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Dublin: 12 °C Wednesday 16 October, 2019
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It's something: The sun is set to save Dublin €21,000 a year

A number of the council buildings are set to be fitted with solar panels.

Image: Shutterstock/zstock

DUBLIN CITY COUNCIL is planning to fit solar panels to a number of its main buildings.

The move comes as part of a push towards green energy and follows the publication of an IBM Smarter Cities Challenge report which details Dublin’s ability to use and produce solar energy.

As part of the move, energy bills at each of the buildings will come down by around a fifth – saving the council an estimated €21,000 a year.

Under the EU’s Energy Efficiency Directive, 16% of Ireland’s energy is required to be renewable by the year 2020.

Investment

As part of the drive panels will be fitted to the council’s Civic Offices HQ and four public libraries around the city.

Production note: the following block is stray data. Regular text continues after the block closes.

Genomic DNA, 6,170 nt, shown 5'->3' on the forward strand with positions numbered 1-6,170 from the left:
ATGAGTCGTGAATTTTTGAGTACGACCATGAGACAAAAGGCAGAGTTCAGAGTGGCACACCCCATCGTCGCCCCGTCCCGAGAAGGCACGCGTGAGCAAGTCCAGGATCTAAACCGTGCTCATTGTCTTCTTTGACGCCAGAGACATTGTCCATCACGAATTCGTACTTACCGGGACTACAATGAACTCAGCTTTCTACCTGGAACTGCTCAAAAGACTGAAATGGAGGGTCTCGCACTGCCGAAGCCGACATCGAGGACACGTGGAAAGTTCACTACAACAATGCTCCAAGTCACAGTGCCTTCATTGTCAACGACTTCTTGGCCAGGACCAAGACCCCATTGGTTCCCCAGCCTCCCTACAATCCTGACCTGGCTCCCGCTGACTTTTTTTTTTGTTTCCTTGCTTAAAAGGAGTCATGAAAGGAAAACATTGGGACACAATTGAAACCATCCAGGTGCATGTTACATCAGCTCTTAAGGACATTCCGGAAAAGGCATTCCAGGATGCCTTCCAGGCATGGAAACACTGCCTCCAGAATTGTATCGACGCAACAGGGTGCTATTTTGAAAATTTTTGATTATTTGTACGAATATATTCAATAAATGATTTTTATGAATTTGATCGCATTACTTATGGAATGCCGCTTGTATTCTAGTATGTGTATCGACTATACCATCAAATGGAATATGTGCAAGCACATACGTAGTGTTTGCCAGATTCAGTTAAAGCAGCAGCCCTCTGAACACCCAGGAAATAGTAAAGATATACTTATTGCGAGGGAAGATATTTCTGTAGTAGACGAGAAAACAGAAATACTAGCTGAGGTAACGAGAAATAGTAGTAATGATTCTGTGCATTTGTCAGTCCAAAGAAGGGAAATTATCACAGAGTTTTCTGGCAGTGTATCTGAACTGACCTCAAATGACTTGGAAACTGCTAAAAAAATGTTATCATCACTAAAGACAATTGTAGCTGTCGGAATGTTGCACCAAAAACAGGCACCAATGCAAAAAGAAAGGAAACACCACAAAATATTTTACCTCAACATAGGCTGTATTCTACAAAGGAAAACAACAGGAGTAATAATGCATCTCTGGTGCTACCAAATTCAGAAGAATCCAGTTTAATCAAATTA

Changes will be made to libraries in Coolock, Ballymun, Cabra and Raheny.

In the report published today it was found that Dublin is a good location for investment in solar energy. It emphasises that for the sector to grow a similar focus must be given as to other renewable energy sources.

The initial investment is going to cost €250,000 and is funded by EU ACE INTERREG IVB project – which promotes renewable energy in communities. 

solar panel on roof of civics (1) How the solar panels appear on the roof of the Civic Offices HQ Source: Dublin City Council

Speaking about the new energy source, Dublin City Council’s Chief Excutive, Owen Keegan, said, “On behalf of the council I welcome today’s report which contains very useful recommendations on how solar can be applied in Dublin city.”

Suitability

It is thought that Dublin could benefit substantially from solar energy as it receives a similar amount of daylight as Leipzig in Germany – which is home to Waldpolenz Solar Park, one of the world’s largest solar electricity plants.

At current Ireland produces around 7.1% of its energy needs from renewable energy sources with 46% and 43% coming from wind and biomass respectively.

Read: Why aren’t our electricity and gas bills coming down?

Also: “It’s a disaster”: Family affected by windfarm’s turbine flicker

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